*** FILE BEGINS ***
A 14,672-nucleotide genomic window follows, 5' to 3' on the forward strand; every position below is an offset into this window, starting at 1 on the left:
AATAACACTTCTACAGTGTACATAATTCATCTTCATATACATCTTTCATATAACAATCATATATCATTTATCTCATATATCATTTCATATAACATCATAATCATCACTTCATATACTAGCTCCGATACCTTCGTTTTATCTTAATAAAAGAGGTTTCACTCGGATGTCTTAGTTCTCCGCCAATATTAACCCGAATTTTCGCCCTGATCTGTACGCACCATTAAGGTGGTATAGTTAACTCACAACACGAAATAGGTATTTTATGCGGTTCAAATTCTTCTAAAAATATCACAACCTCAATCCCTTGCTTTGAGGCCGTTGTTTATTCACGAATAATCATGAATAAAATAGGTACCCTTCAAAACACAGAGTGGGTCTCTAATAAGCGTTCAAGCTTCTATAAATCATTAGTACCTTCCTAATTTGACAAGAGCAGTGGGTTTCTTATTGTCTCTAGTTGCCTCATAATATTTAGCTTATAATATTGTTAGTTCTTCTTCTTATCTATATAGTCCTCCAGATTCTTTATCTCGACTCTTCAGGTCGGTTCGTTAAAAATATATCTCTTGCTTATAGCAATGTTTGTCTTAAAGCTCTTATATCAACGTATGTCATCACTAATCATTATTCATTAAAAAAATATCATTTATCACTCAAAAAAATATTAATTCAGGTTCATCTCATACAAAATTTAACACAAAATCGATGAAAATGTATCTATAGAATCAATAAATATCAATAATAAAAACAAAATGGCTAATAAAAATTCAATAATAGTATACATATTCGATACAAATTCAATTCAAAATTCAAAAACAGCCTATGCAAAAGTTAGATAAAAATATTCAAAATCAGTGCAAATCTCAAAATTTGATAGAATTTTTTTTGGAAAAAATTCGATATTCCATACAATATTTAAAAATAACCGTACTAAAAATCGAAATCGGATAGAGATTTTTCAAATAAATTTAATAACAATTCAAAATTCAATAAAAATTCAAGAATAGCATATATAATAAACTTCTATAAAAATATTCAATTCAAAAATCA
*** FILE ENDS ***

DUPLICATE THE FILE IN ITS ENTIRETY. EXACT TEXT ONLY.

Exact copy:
A 14,672-nucleotide genomic window follows, 5' to 3' on the forward strand; every position below is an offset into this window, starting at 1 on the left:
AATAACACTTCTACAGTGTACATAATTCATCTTCATATACATCTTTCATATAACAATCATATATCATTTATCTCATATATCATTTCATATAACATCATAATCATCACTTCATATACTAGCTCCGATACCTTCGTTTTATCTTAATAAAAGAGGTTTCACTCGGATGTCTTAGTTCTCCGCCAATATTAACCCGAATTTTCGCCCTGATCTGTACGCACCATTAAGGTGGTATAGTTAACTCACAACACGAAATAGGTATTTTATGCGGTTCAAATTCTTCTAAAAATATCACAACCTCAATCCCTTGCTTTGAGGCCGTTGTTTATTCACGAATAATCATGAATAAAATAGGTACCCTTCAAAACACAGAGTGGGTCTCTAATAAGCGTTCAAGCTTCTATAAATCATTAGTACCTTCCTAATTTGACAAGAGCAGTGGGTTTCTTATTGTCTCTAGTTGCCTCATAATATTTAGCTTATAATATTGTTAGTTCTTCTTCTTATCTATATAGTCCTCCAGATTCTTTATCTCGACTCTTCAGGTCGGTTCGTTAAAAATATATCTCTTGCTTATAGCAATGTTTGTCTTAAAGCTCTTATATCAACGTATGTCATCACTAATCATTATTCATTAAAAAAATATCATTTATCACTCAAAAAAATATTAATTCAGGTTCATCTCATACAAAATTTAACACAAAATCGATGAAAATGTATCTATAGAATCAATAAATATCAATAATAAAAACAAAATGGCTAATAAAAATTCAATAATAGTATACATATTCGATACAAATTCAATTCAAAATTCAAAAACAGCCTATGCAAAAGTTAGATAAAAATATTCAAAATCAGTGCAAATCTCAAAATTTGATAGAATTTTTTTTGGAAAAAATTCGATATTCCATACAATATTTAAAAATAACCGTACTAAAAATCGAAATCGGATAGAGATTTTTCAAATAAATTTAATAACAATTCAAAATTCAATAAAAATTCAAGAATAGCATATATAATAAACTTCTATAAAAATATTCAATTCAAAAATCA